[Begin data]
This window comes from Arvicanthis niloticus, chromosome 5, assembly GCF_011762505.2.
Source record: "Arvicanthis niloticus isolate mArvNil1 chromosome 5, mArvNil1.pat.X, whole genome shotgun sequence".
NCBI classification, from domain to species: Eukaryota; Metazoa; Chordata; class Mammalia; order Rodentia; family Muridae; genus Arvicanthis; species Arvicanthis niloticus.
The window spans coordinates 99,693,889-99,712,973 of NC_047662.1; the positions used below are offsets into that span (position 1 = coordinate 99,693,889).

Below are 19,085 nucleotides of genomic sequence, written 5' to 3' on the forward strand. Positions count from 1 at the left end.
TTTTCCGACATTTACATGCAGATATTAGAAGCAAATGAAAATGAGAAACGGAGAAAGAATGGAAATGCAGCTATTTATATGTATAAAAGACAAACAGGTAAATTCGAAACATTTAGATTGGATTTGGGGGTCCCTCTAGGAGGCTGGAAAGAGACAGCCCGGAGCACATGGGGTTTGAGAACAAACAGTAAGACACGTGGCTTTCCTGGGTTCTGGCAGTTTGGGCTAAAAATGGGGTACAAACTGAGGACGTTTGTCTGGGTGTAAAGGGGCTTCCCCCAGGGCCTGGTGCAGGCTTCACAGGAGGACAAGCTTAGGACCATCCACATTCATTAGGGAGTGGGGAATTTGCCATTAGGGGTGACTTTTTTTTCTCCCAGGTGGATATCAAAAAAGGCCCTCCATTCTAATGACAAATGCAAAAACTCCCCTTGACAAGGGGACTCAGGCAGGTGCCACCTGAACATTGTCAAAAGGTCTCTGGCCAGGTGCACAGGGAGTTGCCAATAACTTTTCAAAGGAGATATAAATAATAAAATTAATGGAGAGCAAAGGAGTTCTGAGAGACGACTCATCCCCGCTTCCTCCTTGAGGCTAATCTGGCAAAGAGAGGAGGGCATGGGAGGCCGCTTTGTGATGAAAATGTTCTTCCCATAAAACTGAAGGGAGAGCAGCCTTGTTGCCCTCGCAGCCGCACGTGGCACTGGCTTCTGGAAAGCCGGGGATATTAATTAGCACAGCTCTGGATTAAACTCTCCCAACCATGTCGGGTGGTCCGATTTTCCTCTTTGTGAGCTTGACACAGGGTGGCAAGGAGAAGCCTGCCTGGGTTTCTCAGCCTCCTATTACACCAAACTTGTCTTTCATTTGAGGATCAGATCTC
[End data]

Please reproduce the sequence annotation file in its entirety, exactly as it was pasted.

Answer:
This window comes from Arvicanthis niloticus, chromosome 5, assembly GCF_011762505.2.
Source record: "Arvicanthis niloticus isolate mArvNil1 chromosome 5, mArvNil1.pat.X, whole genome shotgun sequence".
NCBI classification, from domain to species: Eukaryota; Metazoa; Chordata; class Mammalia; order Rodentia; family Muridae; genus Arvicanthis; species Arvicanthis niloticus.
The window spans coordinates 99,693,889-99,712,973 of NC_047662.1; the positions used below are offsets into that span (position 1 = coordinate 99,693,889).

Below are 19,085 nucleotides of genomic sequence, written 5' to 3' on the forward strand. Positions count from 1 at the left end.
TTTTCCGACATTTACATGCAGATATTAGAAGCAAATGAAAATGAGAAACGGAGAAAGAATGGAAATGCAGCTATTTATATGTATAAAAGACAAACAGGTAAATTCGAAACATTTAGATTGGATTTGGGGGTCCCTCTAGGAGGCTGGAAAGAGACAGCCCGGAGCACATGGGGTTTGAGAACAAACAGTAAGACACGTGGCTTTCCTGGGTTCTGGCAGTTTGGGCTAAAAATGGGGTACAAACTGAGGACGTTTGTCTGGGTGTAAAGGGGCTTCCCCCAGGGCCTGGTGCAGGCTTCACAGGAGGACAAGCTTAGGACCATCCACATTCATTAGGGAGTGGGGAATTTGCCATTAGGGGTGACTTTTTTTTCTCCCAGGTGGATATCAAAAAAGGCCCTCCATTCTAATGACAAATGCAAAAACTCCCCTTGACAAGGGGACTCAGGCAGGTGCCACCTGAACATTGTCAAAAGGTCTCTGGCCAGGTGCACAGGGAGTTGCCAATAACTTTTCAAAGGAGATATAAATAATAAAATTAATGGAGAGCAAAGGAGTTCTGAGAGACGACTCATCCCCGCTTCCTCCTTGAGGCTAATCTGGCAAAGAGAGGAGGGCATGGGAGGCCGCTTTGTGATGAAAATGTTCTTCCCATAAAACTGAAGGGAGAGCAGCCTTGTTGCCCTCGCAGCCGCACGTGGCACTGGCTTCTGGAAAGCCGGGGATATTAATTAGCACAGCTCTGGATTAAACTCTCCCAACCATGTCGGGTGGTCCGATTTTCCTCTTTGTGAGCTTGACACAGGGTGGCAAGGAGAAGCCTGCCTGGGTTTCTCAGCCTCCTATTACACCAAACTTGTCTTTCATTTGAGGATCAGATCTC